cal conference in Paris, that it is their intention not to treat Germany
as an equal, even after peace has been restored but to continue their
hostile attitude and especially to wage a systematical economical war
against her.
     The attempt of the four allied powers to bring about peace has failed
owing to the lust of conquest of their enemies, who desired to dictate the
conditions of peace. Under the pretense of following the principle
of nationality our enemies have disclosed their real aims in this war,
viz., to dismember and dishonor Germany, Austria-Hungary, Turkey
and Bulgaria. To the wish of reconciliation they oppose the will of
destruction. They desire a fight to the bitter end.
     A new situation has thus been created which forces Germany to
new decisions. Since two years and a half England is using her
naval power for a criminal attempt to force Germany into submission
by starvation. In brutal contempt of international law the group
of Powers led by England does not only curtail the legitimate trade
of their opponents but they also by ruthless pressure compel neutral
countries either to altogether forego every trade not agreeable to the
Entente Powers or to limit it according to their arbitrary decrees.
The American Government knows the steps which have been taken
to cause England and her allies to return to the rules of international
law and to respect the freedom of the seas. The English Govern-
ment, however, insists upon continuing its war of starvation, which
does not at all affect the military power of its opponents, but compels
women and children, the sick and the aged to suffer, for their country,
pains and privations which endanger the vitality of the nation. Thus
British tyranny mercilessly increases the sufferings of the world in-
different to the laws of humanity, indifferent to the protests of the
neutrals whom they severely harm, indifferent even to the silent long-
ing for peace among England's own allies. Each day of the terrible
struggle causes new destruction, new sufferings. Each day shorten-
ing the war will, on both sides, preserve the life of thousands of brave
soldiers and be a benefit to mankind.
     The Imperial Government could not justify before its own con-
science, before the German people and before history the neglect of
any means destined to bring about the end of the war. Like the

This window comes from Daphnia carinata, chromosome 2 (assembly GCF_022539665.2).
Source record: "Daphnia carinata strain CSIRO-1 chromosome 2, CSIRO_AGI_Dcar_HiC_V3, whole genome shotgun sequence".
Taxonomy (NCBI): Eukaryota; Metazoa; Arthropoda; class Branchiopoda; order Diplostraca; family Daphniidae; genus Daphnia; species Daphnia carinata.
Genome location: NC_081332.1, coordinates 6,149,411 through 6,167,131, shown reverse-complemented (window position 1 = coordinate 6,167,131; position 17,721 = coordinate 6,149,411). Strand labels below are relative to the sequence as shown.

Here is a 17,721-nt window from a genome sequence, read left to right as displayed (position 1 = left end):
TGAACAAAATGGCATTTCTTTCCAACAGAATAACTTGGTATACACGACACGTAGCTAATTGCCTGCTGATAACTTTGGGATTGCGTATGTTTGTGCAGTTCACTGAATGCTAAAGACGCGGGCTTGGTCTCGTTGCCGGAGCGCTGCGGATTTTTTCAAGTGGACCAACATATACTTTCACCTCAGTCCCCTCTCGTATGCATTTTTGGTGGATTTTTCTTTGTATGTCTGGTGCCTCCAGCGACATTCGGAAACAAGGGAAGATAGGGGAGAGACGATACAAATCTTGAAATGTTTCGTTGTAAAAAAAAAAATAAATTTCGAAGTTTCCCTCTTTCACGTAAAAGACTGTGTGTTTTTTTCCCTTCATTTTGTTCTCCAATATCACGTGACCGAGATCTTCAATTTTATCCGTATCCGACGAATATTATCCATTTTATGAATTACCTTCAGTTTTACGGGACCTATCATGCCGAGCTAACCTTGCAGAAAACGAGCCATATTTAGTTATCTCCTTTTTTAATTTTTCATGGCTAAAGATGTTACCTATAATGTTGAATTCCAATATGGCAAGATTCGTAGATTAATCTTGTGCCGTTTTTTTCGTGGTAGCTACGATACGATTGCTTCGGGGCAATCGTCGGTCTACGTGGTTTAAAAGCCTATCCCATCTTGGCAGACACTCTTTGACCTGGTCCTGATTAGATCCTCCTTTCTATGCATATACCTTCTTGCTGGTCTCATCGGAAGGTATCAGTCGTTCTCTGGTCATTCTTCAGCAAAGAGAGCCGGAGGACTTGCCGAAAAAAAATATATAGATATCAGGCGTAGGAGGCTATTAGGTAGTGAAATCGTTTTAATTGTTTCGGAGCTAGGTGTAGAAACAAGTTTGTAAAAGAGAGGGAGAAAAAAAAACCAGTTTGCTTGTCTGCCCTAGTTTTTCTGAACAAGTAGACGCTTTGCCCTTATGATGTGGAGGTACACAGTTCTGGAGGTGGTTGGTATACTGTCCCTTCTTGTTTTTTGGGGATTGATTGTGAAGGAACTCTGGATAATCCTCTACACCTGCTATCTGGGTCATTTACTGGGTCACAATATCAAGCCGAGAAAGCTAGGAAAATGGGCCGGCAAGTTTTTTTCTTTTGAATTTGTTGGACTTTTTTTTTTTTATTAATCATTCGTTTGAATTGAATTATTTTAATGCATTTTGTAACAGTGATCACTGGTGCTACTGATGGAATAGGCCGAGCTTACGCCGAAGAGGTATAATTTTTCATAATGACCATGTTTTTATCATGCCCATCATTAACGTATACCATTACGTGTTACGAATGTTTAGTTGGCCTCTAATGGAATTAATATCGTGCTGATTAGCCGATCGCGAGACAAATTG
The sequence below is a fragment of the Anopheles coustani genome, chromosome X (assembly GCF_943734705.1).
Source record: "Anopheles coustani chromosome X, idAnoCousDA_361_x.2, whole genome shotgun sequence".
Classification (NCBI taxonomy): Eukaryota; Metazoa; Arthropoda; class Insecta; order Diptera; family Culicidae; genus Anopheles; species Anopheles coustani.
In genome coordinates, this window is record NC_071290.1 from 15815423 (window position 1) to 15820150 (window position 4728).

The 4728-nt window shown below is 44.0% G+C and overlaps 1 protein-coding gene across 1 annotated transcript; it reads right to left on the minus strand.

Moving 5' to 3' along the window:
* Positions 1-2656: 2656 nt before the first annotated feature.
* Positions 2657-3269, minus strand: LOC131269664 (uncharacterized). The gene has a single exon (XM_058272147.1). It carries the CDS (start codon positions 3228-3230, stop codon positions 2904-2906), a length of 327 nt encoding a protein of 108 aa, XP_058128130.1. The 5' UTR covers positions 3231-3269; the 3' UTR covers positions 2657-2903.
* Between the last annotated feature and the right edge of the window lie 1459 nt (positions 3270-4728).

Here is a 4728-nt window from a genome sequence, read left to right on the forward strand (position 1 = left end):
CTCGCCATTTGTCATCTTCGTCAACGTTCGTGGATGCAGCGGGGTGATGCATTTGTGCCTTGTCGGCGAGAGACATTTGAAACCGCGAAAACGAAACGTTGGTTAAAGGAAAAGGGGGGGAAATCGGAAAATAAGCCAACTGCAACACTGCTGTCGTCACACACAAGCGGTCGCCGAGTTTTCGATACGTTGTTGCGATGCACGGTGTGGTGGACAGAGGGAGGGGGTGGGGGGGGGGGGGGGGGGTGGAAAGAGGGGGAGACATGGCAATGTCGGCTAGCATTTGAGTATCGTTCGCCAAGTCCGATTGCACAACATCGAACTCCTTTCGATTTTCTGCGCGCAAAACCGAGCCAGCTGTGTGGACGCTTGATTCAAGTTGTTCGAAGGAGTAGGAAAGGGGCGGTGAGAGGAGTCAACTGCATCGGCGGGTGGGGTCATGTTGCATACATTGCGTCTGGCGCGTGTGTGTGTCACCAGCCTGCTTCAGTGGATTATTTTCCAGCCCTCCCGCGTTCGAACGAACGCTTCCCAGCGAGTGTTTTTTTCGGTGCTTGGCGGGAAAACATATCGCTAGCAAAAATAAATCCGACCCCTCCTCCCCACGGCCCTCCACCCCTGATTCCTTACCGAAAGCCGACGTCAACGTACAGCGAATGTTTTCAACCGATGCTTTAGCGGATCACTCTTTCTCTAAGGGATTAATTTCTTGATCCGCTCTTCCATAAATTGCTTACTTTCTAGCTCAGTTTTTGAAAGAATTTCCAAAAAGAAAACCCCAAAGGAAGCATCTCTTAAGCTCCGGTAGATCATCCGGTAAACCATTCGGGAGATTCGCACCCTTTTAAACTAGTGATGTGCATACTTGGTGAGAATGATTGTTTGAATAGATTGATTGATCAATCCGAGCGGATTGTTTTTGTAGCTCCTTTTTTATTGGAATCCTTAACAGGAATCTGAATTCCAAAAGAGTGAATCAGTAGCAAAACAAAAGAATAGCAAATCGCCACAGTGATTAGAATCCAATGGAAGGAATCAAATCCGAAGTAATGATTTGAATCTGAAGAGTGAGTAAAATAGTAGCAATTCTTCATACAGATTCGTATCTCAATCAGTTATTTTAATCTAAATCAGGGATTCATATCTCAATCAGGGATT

President of the United States, the Imperial Government had hoped
to reach this goal by negotiations. After the attempts to come to an
understanding with the Entente Powers have been answered by the
latter with the announcement of an intensified continuation of the war,
the Imperial Government — in order to serve the welfare of mankind
in a higher sense and not to wrong its own people — is now compelled-
to continue the fight for existence, again forced upon it, with the full
employment of all the weapons which are at its disposal.
     Sincerely trusting that the people and Government of the United
States will understand the motives for this decision and its necessity,
the Imperial Government hopes that the United States may view the
new situation from the lofty heights of impartiality and assist, on their
part, to prevent further misery and avoidable sacrifice of human life.
     Enclosing two memoranda regarding the details of the contemplated
military measures at sea, I remain, etc.,
                                                            (Signed) J. BERNSTORFF.

                                   [INCLOSURE 1]


     After bluntly refusing Germany's peace offer the Entente Powers,
stated in their note addressed to the American Government, that they
are determined to continue the war in order to deprive Germany of
German provinces in the West and the East, to destroy Austria-Hun-
gary and to annihilate Turkey. In waging war with such aims, the
Entente Allies are violating all rules of international law, as they
prevent the legitimate trade of neutrals with the Central Powers, and
of the neutrals among themselves. Germany has, so far, not made
unrestricted use of the weapon which she possesses in her submarines.
Since the Entente Powers, however, have made it impossible to come
to an understanding based upon equality of rights of all nations, as
proposed by the, Central Powers and have instead declared only such
a peace to be possible, which shall be dictated by the Entente Allies
and shall result in the destruction and humiliation of the Central
Powers, Germany is unable further to forego the full use of her sub-
marines. The Imperial Government, therefore, does not doubt that
the Government of the United States will understand the situation thus
forced upon Germany bv the Entente Allies' brutal methods of war
and by their determination to destroy the Central Powers, and that
the Government of the United States will further realize that the
now openly disclosed intentions of the Entente Allies give back to
Germany the freedom of the action which she reserved in her note
addressed to the Government of the United States on May 4, 1916.
Under these circumstances Germany will meet the illegal measures